Bounce back

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It was around 9 pm when my friend got a call from her friend saying that the university we wanted to enroll has released it’s first cutoff list (A particular percentage required for admission in it’s various colleges offering variety of courses) On hearing that, We were running, screaming and panting hard. I went straight away to my computer and saw the result, I was expecting decent cutoffs as my score was good but the result was the other way round. The cutoffs of some colleges were so high that I don’t think I’ll be able to get into them even after their fourth cutoff. Anyway, I qualified for some pretty decent colleges. I hope I make it to a college of my choice in the coming cutoffs. I’ll bounce back, for sure.
Wish me luck.❤

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Book review: Lajja (Shame) by Taslima Nasrin

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Yesterday, I was half way through “Lajja”. I wanted to finish it in like four days but could not as I left it mid way because I was busy.

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Anyway, the book starts with a beautiful line which reads “Let another name for religion be Humanity” The best part of this book is that the author, Taslima Nasrin wrote it in just seven days. I mean, can you freaking believe that? Lajja revolves around the riots in India led by demolition of Babri masjid (a sacred Muslim mosque) on 6 December, 1992 which thereafter led to tumult and uprising of Muslim majority over Hindu minority in Bangladesh. This book is a clear description like portrait of what religious extremism can cause, if not controlled. The story is full of incidents, facts of what really happened in Bangladesh in form of conversation among characters. Although, I felt a bit riled and irritated because of the existence of incidents like rape, destruction, violence, injustice etc. being mentioned in bullet-points sort of format. All in all, the story is agitatedly realistic and keeps you on your toes till the last page.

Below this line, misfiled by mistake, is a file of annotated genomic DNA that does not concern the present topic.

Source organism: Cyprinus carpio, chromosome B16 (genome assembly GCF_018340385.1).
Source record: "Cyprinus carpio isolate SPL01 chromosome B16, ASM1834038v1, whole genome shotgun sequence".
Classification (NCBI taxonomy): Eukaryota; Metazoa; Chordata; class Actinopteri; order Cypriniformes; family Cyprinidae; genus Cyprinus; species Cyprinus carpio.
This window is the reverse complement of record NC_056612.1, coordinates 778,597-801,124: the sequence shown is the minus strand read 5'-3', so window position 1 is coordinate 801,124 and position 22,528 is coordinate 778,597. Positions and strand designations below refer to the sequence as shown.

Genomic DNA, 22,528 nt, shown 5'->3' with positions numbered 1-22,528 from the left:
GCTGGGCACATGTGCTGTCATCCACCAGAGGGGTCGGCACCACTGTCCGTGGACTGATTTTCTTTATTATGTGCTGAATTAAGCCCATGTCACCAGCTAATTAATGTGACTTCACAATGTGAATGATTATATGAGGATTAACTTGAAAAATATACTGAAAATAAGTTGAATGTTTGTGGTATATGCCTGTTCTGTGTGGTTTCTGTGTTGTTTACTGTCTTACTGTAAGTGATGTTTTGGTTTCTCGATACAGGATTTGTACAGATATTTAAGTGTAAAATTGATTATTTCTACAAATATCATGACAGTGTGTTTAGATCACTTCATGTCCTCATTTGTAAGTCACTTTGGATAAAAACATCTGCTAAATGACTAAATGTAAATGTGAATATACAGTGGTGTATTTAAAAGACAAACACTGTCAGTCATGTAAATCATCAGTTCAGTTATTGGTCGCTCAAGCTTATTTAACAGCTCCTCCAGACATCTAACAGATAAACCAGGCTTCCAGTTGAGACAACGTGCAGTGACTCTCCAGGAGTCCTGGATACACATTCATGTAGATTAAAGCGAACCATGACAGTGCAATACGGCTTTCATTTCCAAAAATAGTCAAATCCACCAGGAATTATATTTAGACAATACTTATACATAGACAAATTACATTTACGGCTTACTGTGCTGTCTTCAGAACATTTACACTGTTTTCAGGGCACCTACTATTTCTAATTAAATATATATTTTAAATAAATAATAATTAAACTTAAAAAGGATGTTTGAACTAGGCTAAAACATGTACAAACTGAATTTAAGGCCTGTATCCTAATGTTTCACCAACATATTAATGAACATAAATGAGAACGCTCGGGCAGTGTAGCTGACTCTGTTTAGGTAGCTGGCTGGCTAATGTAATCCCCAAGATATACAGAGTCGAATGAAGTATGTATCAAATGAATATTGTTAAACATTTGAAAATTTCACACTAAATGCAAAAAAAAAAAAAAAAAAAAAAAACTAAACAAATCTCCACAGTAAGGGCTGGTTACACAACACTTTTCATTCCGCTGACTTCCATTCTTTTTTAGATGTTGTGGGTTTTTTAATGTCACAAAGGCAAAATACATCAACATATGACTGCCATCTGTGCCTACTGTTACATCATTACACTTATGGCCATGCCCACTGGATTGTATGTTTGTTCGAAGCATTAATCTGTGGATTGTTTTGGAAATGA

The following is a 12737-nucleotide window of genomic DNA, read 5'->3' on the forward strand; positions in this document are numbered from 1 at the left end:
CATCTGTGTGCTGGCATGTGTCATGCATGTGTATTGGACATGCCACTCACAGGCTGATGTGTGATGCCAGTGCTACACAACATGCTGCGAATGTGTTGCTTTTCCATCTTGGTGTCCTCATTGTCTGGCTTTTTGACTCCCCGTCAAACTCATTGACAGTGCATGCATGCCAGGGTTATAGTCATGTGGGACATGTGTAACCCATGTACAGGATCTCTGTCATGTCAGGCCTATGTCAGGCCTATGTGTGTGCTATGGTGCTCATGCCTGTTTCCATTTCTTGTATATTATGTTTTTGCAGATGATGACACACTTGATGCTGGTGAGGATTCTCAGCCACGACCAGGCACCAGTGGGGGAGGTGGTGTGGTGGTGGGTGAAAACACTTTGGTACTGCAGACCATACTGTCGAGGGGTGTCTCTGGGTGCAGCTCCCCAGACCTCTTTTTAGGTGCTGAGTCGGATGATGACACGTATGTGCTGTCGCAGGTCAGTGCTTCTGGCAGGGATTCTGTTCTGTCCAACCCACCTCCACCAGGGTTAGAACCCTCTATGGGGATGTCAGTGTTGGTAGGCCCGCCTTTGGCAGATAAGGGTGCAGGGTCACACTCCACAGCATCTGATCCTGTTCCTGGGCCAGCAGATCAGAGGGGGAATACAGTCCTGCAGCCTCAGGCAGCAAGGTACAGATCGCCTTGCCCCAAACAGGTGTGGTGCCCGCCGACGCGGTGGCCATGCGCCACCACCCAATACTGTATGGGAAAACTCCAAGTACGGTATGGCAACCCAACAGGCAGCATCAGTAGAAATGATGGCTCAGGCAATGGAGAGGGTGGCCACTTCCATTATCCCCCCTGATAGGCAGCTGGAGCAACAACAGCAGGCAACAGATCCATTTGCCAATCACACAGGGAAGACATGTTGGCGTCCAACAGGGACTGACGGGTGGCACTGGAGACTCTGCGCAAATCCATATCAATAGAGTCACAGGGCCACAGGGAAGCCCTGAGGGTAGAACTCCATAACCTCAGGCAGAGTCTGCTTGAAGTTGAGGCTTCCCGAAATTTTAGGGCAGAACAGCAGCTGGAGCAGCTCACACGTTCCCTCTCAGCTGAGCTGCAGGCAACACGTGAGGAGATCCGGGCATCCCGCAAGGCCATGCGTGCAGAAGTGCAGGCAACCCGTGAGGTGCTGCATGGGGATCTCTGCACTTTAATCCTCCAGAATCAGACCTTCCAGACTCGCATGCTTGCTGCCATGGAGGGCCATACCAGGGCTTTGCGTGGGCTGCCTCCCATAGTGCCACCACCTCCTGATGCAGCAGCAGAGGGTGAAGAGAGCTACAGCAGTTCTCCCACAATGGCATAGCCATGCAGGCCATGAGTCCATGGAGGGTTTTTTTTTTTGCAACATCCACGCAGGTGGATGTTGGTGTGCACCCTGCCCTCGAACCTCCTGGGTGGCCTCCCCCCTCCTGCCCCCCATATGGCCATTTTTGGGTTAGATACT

Facts about the book:-
1. Author Taslima Nasrin wrote this book in just seven days.
2. According to her, Lajja is a document of our (People of Indian subcontinent) collective defeat.
3. Book was published in 1993 in Bangladesh and sold over 60,000 copies before it got banned by government for the reasons best known to them.
4. Since the book tackles the injustice and violence on Hindu minority by Muslim majority in Bangladesh, a remand was issued against the author and reward was offered for her death. But none of these things shook her battle against religious persecution, genocide and man’s inhumanity to man.
5. The book was originally written in Bengali which later was translated by Tutul Gupta.
Ratings ⭐⭐⭐⭐ (4/5)

Every night has a story

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Every night has a story to tell.

Nights are quiet and don’t speak much, they say.

“They don’t speak much” doesn’t mean “They don’t speak at all”. They hypnotise and intrude our minds with a sky full of stars as stories and moon as the old enigmatic storyteller who speaks of his scars with subdued audacity.

Nights do speak less but listen a lot.